A follow-up analysis from a large trial of oxygen and surgical-site infections reported increased long-term mortality among patients receiving supplemental oxygen, especially those having cancer surgery. Although concerning, there is no obvious mechanism linking oxygen to long-term mortality. We thus tested the hypothesis that supplemental oxygen does not increase long-term mortality in patients undergoing colorectal surgery. Secondarily, we evaluated whether the effect of supplemental oxygen on mortality depended on cancer status.METHODS:
Mortality data were obtained for 927 patients who participated in 2 randomized trials evaluating the effect of supplemental oxygen on wound infection. We assessed the effect of 80% vs 30% oxygen on long-term mortality across 4 clinical sites in the 2 trials using a Cox proportional hazards regression model stratified by study and site. Kaplan-Meier survival estimates were calculated for each trial. Finally, we report site-stratified hazard ratios for patients with and without cancer at baseline.RESULTS:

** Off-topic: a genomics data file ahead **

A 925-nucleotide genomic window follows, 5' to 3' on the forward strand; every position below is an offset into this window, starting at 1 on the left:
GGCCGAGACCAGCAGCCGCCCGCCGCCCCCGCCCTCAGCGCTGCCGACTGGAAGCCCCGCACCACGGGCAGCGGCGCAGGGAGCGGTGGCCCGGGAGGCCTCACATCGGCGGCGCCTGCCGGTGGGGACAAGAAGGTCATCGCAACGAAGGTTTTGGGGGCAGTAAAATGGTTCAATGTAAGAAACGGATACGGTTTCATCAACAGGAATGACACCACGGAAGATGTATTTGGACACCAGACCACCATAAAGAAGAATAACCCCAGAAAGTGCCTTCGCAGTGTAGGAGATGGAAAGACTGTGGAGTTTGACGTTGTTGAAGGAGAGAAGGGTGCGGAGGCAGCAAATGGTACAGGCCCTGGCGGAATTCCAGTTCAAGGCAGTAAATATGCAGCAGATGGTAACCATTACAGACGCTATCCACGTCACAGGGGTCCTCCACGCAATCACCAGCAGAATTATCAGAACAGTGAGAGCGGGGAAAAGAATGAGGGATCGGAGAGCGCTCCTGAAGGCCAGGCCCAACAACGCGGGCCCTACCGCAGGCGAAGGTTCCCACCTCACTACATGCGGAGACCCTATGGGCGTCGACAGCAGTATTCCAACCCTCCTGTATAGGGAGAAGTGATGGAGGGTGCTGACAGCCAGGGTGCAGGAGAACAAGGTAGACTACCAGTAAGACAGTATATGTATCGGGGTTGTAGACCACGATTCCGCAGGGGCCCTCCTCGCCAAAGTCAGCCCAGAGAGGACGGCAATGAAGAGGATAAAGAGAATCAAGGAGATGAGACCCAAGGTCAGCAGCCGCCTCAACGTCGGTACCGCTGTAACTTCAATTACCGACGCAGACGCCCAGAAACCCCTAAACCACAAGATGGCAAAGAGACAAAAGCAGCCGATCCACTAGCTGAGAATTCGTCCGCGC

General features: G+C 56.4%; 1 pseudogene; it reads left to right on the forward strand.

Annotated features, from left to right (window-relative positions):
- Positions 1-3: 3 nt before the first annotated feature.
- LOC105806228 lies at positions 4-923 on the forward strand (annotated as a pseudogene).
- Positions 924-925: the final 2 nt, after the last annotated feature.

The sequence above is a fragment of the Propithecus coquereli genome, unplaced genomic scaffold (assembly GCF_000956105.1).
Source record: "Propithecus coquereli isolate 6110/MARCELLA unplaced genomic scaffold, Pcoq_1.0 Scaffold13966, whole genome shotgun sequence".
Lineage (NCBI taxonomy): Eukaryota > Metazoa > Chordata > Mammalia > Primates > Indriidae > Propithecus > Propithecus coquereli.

There was no effect of 80% vs 30% oxygen on mortality, with an overall site-stratified hazard ratio of 0.93 (95% confidence interval [CI], 0.72–1.20; P = 0.57). The treatment effect was consistent across the 2 original studies (interaction P = 0.88) and across the 4 sites (P = 0.84). There was no difference between patients with (n = 451) and without (n = 450) cancer (interaction P = 0.51), with hazard ratio of 0.85 (95% CI, 0.64–1.1) for cancer patients and 0.97 (0.53–1.8) for noncancer patients.CONCLUSIONS:
In contrast to the only previous publication, we found that supplemental oxygen had no influence on long-term mortality in the overall surgical population or in patients having cancer surgery.